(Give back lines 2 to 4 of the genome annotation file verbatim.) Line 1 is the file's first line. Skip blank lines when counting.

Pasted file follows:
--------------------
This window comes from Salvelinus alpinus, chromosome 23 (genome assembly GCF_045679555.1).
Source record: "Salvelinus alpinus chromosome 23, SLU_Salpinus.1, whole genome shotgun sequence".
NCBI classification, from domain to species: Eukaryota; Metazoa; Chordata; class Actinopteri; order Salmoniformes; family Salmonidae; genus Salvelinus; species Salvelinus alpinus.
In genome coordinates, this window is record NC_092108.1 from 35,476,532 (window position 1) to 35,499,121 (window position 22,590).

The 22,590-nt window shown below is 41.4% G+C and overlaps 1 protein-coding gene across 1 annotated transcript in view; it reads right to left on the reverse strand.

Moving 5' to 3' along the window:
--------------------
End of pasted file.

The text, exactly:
Source record: "Salvelinus alpinus chromosome 23, SLU_Salpinus.1, whole genome shotgun sequence".
NCBI classification, from domain to species: Eukaryota; Metazoa; Chordata; class Actinopteri; order Salmoniformes; family Salmonidae; genus Salvelinus; species Salvelinus alpinus.
In genome coordinates, this window is record NC_092108.1 from 35,476,532 (window position 1) to 35,499,121 (window position 22,590).